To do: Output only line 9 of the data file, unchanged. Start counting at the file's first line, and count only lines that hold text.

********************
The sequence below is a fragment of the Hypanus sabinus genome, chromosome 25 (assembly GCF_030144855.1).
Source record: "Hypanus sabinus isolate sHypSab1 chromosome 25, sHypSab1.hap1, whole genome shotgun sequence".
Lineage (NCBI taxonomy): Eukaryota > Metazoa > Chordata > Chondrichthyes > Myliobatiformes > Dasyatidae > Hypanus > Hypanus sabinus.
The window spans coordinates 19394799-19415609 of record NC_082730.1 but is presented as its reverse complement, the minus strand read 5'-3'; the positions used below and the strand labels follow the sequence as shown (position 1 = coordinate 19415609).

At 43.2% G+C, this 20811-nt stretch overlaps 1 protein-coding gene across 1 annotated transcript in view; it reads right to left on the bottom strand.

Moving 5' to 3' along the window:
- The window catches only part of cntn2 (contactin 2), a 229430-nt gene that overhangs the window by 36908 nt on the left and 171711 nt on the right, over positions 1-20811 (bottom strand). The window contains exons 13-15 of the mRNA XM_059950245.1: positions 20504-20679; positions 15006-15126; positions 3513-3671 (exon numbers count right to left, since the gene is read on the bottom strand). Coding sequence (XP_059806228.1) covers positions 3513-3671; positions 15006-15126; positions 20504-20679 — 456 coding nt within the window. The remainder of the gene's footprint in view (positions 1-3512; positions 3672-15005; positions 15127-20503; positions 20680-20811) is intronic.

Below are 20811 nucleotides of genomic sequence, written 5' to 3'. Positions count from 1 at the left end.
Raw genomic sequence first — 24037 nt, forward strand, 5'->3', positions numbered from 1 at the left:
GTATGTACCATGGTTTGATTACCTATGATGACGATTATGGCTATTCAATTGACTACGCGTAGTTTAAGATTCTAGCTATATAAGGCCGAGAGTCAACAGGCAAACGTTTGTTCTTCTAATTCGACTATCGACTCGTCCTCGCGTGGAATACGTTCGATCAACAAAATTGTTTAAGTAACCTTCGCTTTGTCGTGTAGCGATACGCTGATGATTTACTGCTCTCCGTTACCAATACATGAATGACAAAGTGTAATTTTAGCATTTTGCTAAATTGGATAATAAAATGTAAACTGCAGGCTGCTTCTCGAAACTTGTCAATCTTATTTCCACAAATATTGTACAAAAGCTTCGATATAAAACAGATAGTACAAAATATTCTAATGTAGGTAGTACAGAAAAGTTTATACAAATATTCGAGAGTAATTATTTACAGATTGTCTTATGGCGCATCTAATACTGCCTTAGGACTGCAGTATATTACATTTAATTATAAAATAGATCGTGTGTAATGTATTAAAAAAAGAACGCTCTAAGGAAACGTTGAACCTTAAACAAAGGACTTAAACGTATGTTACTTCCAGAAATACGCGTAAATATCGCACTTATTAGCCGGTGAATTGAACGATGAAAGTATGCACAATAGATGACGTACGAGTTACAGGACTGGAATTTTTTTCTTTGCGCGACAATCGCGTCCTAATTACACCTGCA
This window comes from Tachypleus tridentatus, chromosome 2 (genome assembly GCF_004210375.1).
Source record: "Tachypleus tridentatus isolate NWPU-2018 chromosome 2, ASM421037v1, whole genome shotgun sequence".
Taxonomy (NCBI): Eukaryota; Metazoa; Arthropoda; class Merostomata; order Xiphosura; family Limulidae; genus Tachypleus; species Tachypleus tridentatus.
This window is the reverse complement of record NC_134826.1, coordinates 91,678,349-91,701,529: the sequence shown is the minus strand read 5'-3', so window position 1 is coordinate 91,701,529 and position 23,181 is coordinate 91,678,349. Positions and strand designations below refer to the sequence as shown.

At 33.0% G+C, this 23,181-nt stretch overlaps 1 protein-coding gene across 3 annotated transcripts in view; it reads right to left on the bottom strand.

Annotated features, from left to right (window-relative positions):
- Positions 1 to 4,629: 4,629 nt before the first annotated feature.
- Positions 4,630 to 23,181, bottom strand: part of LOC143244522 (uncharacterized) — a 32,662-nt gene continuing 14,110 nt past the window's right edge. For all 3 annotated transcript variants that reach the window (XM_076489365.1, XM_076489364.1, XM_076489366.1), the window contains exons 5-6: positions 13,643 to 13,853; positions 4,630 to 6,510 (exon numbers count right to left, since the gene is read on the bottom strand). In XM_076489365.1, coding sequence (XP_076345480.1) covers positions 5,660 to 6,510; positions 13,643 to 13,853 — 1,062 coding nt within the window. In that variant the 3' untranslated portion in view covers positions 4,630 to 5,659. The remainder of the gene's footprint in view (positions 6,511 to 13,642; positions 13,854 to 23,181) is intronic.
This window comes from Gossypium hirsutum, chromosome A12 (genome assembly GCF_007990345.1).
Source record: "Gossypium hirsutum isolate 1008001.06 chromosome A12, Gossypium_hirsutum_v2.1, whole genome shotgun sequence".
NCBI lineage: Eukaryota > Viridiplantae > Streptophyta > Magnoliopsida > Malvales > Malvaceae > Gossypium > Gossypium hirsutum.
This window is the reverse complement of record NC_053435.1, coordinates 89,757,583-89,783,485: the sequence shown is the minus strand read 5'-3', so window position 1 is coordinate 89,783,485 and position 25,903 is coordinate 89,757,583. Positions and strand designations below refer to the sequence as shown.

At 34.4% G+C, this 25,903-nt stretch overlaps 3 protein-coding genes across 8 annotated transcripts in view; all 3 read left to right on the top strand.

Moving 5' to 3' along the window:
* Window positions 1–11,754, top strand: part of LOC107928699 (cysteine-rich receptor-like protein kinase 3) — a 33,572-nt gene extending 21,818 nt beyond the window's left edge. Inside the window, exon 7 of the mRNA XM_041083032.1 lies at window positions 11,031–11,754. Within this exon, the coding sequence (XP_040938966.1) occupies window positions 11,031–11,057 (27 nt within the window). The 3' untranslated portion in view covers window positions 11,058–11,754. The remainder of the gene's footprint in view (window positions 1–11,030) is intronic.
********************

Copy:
Raw genomic sequence first — 24037 nt, forward strand, 5'->3', positions numbered from 1 at the left: